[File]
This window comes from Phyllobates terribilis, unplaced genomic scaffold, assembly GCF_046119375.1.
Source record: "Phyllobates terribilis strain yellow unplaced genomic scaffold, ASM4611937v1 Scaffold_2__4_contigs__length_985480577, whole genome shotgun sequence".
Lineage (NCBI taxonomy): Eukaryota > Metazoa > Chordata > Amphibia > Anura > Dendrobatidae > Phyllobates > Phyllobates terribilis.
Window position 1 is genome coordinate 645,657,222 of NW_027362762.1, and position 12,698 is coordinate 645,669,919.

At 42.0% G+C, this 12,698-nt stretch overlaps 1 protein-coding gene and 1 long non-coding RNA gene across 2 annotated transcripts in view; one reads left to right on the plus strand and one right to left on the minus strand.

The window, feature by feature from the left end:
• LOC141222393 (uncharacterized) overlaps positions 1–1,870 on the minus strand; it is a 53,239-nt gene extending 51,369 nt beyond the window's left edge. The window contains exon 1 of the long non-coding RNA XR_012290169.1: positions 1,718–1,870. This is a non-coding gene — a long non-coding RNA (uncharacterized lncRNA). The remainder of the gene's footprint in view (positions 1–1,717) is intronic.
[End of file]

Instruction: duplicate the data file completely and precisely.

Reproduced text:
This window comes from Phyllobates terribilis, unplaced genomic scaffold, assembly GCF_046119375.1.
Source record: "Phyllobates terribilis strain yellow unplaced genomic scaffold, ASM4611937v1 Scaffold_2__4_contigs__length_985480577, whole genome shotgun sequence".
Lineage (NCBI taxonomy): Eukaryota > Metazoa > Chordata > Amphibia > Anura > Dendrobatidae > Phyllobates > Phyllobates terribilis.
Window position 1 is genome coordinate 645,657,222 of NW_027362762.1, and position 12,698 is coordinate 645,669,919.

At 42.0% G+C, this 12,698-nt stretch overlaps 1 protein-coding gene and 1 long non-coding RNA gene across 2 annotated transcripts in view; one reads left to right on the plus strand and one right to left on the minus strand.

The window, feature by feature from the left end:
• LOC141222393 (uncharacterized) overlaps positions 1–1,870 on the minus strand; it is a 53,239-nt gene extending 51,369 nt beyond the window's left edge. The window contains exon 1 of the long non-coding RNA XR_012290169.1: positions 1,718–1,870. This is a non-coding gene — a long non-coding RNA (uncharacterized lncRNA). The remainder of the gene's footprint in view (positions 1–1,717) is intronic.